"In a dreamlike state, with eyes closed (I found the daylight to be unpleasantly glaring), I perceived an uninterrupted stream of fantastic pictures, extraordinary shapes with intense, kaleidoscopic play of colors. After some two hours this condition faded away."

Three days later, April 19, he bicycled home after consuming 250 micrograms of LSD in a now-famous "trip" that has become known as Bicycle Day. The route he took home was later named in his honor.

That time, he said, he felt some of the darker symptoms of the drug: a feeling of impending death, of possession by the devil, of feeling violently threatened by family and neighbors. Above all, he wrote, "I was seized by the dreadful fear of going insane."

As he continued to study the drug, Dr. Hofmann struck up a correspondence with German novelist Ernst Junger, who had experimented with mescaline. At Dr. Hofmann's home in 1951, the scientist administered .05 of a milligram of LSD to Junger and himself as they were surrounded by violet roses, Japanese incense and a Mozart concerto for flute and harp.

"Ernst Junger enjoyed the color display of oriental images," he later wrote. "I was on a trip among Berber tribes in North Africa, saw colored caravans and lush oases."

Further controlled experimentation by University of Zurich scientists on humans subjects -- some with psychiatric problems -- showed a similar calming reaction. This led Sandoz to manufacture LSD under the trade name Delysid by the late 1940s.

It entered the U.S. market and, during the next two decades, LSD was intensely researched as a drug to treat all manner of emotional and addictive disorders. Humphry F. Osmond, a British-born psychiatrist, introduced the word "psychedelic" to describe the effects of mescaline and LSD while corresponding with Huxley in 1956.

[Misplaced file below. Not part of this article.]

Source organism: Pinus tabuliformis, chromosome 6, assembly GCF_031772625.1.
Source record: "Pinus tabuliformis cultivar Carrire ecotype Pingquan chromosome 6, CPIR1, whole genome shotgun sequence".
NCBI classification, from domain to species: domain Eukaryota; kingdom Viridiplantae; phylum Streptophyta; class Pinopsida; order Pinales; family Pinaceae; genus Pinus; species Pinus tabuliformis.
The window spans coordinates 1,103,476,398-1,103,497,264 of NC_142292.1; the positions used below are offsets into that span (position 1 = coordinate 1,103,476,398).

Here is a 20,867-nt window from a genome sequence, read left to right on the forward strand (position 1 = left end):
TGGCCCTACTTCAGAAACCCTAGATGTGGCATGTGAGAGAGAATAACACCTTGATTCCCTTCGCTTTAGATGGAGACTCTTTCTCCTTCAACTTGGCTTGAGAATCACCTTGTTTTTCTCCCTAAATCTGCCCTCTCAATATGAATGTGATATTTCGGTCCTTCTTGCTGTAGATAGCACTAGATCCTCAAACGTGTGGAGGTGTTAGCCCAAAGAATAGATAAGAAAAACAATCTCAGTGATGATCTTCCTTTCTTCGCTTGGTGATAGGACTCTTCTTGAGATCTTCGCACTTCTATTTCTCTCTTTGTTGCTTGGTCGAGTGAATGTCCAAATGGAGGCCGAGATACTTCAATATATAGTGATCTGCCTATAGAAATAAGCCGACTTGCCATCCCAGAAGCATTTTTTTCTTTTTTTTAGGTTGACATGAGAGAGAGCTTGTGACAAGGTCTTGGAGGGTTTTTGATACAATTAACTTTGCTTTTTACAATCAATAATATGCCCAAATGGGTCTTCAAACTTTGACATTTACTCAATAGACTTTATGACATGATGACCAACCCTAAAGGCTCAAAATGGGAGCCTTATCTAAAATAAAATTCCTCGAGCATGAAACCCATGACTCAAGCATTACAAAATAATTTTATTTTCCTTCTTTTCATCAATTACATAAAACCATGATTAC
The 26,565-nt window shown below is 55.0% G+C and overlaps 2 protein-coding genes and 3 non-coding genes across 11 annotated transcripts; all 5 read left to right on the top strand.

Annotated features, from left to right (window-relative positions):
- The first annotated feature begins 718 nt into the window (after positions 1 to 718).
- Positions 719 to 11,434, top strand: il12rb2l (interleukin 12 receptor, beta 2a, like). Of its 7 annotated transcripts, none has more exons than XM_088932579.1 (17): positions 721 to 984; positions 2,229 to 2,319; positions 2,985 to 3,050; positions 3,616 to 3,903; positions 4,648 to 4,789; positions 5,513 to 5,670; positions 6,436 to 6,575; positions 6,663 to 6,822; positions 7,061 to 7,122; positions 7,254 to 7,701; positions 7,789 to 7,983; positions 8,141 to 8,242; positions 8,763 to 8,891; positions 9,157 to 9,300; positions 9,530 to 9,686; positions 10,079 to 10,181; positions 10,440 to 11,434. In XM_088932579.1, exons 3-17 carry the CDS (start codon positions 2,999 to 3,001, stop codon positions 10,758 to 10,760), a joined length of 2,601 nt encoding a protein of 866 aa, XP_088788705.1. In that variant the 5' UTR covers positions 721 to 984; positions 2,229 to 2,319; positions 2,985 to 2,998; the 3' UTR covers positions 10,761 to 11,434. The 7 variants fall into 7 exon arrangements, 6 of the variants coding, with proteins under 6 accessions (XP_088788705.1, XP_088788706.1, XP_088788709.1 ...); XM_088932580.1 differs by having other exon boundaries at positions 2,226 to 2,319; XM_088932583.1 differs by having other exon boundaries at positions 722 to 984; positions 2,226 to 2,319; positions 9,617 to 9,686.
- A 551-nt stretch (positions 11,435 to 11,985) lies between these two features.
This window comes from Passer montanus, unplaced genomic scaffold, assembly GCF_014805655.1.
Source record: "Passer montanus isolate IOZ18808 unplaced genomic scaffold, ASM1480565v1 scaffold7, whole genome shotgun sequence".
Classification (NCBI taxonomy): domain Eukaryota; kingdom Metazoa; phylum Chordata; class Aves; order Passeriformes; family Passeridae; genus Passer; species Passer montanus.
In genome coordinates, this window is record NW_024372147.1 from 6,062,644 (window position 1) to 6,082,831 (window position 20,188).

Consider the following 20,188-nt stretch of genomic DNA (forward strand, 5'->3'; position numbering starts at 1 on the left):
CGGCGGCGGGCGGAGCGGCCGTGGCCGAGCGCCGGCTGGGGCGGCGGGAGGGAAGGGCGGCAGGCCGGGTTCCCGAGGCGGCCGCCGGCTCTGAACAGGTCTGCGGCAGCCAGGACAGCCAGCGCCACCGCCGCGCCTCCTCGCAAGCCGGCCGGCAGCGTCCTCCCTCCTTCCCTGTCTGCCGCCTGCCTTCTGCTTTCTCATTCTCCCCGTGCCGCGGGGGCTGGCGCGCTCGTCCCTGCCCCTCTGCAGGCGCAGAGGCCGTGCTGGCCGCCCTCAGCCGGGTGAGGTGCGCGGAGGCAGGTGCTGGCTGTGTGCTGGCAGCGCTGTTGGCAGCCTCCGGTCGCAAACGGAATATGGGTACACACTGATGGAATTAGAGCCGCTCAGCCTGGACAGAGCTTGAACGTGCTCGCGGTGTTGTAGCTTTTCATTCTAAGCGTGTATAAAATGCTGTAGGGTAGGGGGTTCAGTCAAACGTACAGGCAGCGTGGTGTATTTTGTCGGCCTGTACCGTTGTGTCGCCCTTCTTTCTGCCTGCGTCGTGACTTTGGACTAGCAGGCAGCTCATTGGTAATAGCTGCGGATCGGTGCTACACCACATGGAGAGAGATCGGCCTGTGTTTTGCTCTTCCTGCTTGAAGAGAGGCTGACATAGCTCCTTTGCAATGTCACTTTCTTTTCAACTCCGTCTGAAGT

Dr. Hofmann wrote in a 1980 book, "LSD, My Problem Child," that LSD brought him the "same happiness and gratification that any pharmaceutical chemist would feel on learning that a substance he or she produced might possibly develop into a valuable medicament."

But he said he was increasingly disturbed by a "huge wave of an inebriant mania that began to spread over the Western world, above all the United States, at the end of the 1950s. . . . The more [LSD's] use as an inebriant was disseminated, bringing an upsurge in the number of untoward incidents caused by careless, medically unsupervised use, the more LSD became a problem child for me and for the Sandoz firm."

He described meeting Leary in September 1971 at a railway station snack bar in Lausanne; Leary was living in Switzerland. He said they had a cordial but strong exchange of words in which Dr. Hofmann criticized Leary's self-promotion and his "propagation of LSD use" among impressionable young people.

Dr. Hofmann said that Leary said that American teenagers "with regard to information and life experience, were comparable to adult Europeans. . . . For that reason, he deemed the LSD experience significant, useful, and enriching, even for people still very young in years."

Dr. Hofmann headed the research department for natural medicines at Sandoz before retiring in 1971. At the company in the 1950s and 1960s, he discovered and named many of the active hallucinogenic ingredients in Mexican "magic mushrooms," including psilocybin and psilocin. He was credited with important developments in medications for geriatric and gynecological uses as well as drugs to control blood pressure.

He was a member of the Nobel Prize Committee and a fellow of the World Academy of Sciences. He was a prolific writer of scientific articles and the author of several books, many of which tried to bind the scientific with the spiritual. In particular, he denounced the demonization of LSD after hippies and societal dropouts seemed to have monopolized the media's focus.

In his 1989 book "Insight Outlook," he wrote that LSD taken by "mentally stable persons in the right set and setting" was suited to the Western world, which he saw rife with "materialism, estrangement from nature, . . . [and] the missing of a sense-making philosophical fundamentalness of life."

His 100th birthday was celebrated in Basel as a referendum on his greatest discovery. He attended the conference, "LSD: Problem Child and Wonder Drug," and told one reporter that it was his daily diet of a raw egg that kept him spry, not, as many LSD enthusiasts suspected, his long-ago experiments.

His wife of more than 70 years, Anita Hofmann, died in December. One son died years earlier.

Survivors include three children.